Imagine looking for a job at the same exact time that everyone else is doing it, and you have to adhere to rigid interviewing and application standards. Now imagine that to get the job you have to be matched with your prospective employer by a national computer system. The program is designed to take into account your preferences and your prospective employer's. That is precisely what is going on next week, when medical students from all over North America participate in what is called Match Day. For more than 50 years, Match Day has happened in March, on the third Thursday, which is next week.
Medical students around the country are finishing up their studies and have spent the last several months trying to figure out where they will next spend their residency years: going to interviews, studying the online reputations of their schools, and filing out applications. The program is administered by the National Resident Matching Program (NRMP) out of Washington DC, part of the American Association of Medical Colleges that represent the 150 North American accredited academic medical schools. To give you an idea of the numbers involved, there are 38,000 applicants, 27,000 positions to be filled in 4,000 residency programs. Each school has several specialty programs, such as internal medicine or surgery, for example.
Future physicians in both the U.S. and Canada must decide what program to apply to and rank their top five choices of residency programs they desire according to a rigid schedule. The tens of thousands of students all submit their preferences and hear about where they have been chosen next week, and as you imagine it is a nail-biting sleepless night for many of them.
There are actually, two pieces of software behind the matching process, according to Mona Signer, the Executive Director of NRMP. The first is the outward-facing registration software that is used by both schools and students to specify their preferences. Once everyone registers this information, the data is then downloaded into a separate PC that sits behind NRMP's firewall. This runs the actual matching algorithm itself. As you might imagine, this PC isn't connected to the Internet for security reasons.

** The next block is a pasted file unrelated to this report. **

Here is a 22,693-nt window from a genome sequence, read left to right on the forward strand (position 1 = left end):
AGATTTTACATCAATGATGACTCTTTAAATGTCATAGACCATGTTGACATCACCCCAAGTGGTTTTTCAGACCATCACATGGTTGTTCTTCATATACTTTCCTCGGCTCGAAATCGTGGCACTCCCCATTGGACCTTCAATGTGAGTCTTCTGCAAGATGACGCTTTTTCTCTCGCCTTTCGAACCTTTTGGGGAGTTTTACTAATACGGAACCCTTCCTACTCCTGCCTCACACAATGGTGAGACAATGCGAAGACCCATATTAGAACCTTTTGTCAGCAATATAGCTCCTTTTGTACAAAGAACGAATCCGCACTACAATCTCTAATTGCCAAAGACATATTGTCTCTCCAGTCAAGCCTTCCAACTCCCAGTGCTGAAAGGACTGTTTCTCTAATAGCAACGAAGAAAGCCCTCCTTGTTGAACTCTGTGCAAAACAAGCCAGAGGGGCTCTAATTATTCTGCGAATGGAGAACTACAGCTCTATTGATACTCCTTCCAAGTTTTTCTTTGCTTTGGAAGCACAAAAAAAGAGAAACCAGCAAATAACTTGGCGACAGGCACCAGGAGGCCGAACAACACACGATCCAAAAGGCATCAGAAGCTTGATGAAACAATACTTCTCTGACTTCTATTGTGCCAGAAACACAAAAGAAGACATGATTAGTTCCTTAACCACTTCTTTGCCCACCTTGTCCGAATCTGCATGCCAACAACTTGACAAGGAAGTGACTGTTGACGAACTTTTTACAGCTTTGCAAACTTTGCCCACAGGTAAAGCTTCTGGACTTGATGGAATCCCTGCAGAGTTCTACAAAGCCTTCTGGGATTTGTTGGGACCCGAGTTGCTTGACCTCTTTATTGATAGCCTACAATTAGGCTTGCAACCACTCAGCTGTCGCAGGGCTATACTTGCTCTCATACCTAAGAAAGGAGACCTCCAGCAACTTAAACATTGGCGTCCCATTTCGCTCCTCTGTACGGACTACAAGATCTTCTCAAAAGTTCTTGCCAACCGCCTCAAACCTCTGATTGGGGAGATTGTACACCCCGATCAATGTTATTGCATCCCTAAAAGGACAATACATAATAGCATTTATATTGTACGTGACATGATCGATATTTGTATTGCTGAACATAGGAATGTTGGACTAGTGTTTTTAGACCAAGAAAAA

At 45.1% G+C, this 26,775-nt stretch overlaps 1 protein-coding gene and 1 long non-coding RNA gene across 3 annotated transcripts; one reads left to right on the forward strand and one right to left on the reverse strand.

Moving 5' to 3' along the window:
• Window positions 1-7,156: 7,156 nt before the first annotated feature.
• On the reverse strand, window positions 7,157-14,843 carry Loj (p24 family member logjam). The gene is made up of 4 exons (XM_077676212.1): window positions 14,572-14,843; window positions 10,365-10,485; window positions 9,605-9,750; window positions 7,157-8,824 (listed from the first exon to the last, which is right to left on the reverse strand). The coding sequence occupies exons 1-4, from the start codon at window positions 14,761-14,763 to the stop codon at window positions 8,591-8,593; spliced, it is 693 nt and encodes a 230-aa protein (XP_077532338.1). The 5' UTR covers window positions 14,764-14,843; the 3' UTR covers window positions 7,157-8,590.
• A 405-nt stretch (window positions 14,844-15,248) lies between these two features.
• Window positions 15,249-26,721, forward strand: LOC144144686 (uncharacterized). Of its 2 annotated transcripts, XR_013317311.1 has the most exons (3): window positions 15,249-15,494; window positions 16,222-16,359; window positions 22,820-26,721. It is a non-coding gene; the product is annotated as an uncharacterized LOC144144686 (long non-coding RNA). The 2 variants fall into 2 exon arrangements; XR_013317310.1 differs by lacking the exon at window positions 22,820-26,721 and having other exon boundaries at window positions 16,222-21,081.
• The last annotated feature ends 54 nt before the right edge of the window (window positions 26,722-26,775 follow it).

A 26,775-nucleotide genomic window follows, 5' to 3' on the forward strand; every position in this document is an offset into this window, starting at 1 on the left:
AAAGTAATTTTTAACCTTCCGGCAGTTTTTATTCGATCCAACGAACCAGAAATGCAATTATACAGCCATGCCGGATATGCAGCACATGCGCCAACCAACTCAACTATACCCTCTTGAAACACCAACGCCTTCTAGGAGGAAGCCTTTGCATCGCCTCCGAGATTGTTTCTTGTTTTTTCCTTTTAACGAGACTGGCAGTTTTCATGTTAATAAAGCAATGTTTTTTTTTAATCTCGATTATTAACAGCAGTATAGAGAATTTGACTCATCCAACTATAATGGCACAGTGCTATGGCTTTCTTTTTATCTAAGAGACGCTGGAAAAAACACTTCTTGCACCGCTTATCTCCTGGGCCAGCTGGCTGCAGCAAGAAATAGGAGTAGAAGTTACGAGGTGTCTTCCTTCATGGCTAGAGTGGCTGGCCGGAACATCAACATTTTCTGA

"The matching algorithm is unique," said Signer. "It handles couples as participants and links their lists to the requests of both partners, and it also matches applicants simultaneously to both of their first and second year training requests. Plus, program directors can donate unfilled positions in one program to other programs. There are a lot of subtleties." She told me that the actual software run takes about 10 minutes, but that is the easy part. "We have to verify everyone's credentials for each applicant, and do other clean ups of the data. That is what takes some time. Once we processed the algorithm, we have to create individualized emails and Web pages and prepare a lot of reports that we post on our Web site. All of that is done before Match Day begins."
The results are available electronically for all concerned parties. The schools receive a special secure file with the consolidated results, which they then download and print out and mail to their prospective students. Many schools plan Match Day events so everyone can open their envelope together. "I like the fact that you still get to open an envelope, at least for your residencies," said Dr. Jeff Lowell, a Professor of Surgery at Washington University Medical School in St. Louis. "The old school touch is still nice and has more drama than just logging into a website and you get to do it with classmates and family."
Fortran and Visual Basic
This is actually the second version of the matching algorithm. The original one was written in Fortran, it was rewritten a few years in Visual Basic, and this was done for maintenance reasons: "Few people know Fortran anymore." NRMP is in the process of looking for a new outsourcing partner for its IT and operations. Currently, they are using the services of the medical college association but haven't been happy with the service disruptions. Plus, the outward-facing software is a decade old and in need of refreshing. They will make the decision later this year.
As Signer said, one of the interesting factors of the algorithm is the way it matches couples who want to have their matches considered together as well as singles, and she is proud of the fact that the success factor on couples is close to what it is for the single students. Dr. Karl Weyrauch is a former family practice physician who met his wife in medical school. She is also a family practice doctor. "We had a lot harder time because we were trying to match as a couple to go to the same program. It wasn't as stressful as initially applying to med school because we had both applied under an early decision program, but it was still a bit tricky to understand the process and make sure that we both filled out our matches exactly the same. While we were both attractive as potential residents, it could have been a problem if my wife and I weren't close in terms of our rankings."
The residency matching program is just one of 25 other matches that NRMP runs all year, including matching for fellowships and other medical programs. We hope all the students get their first choice next week!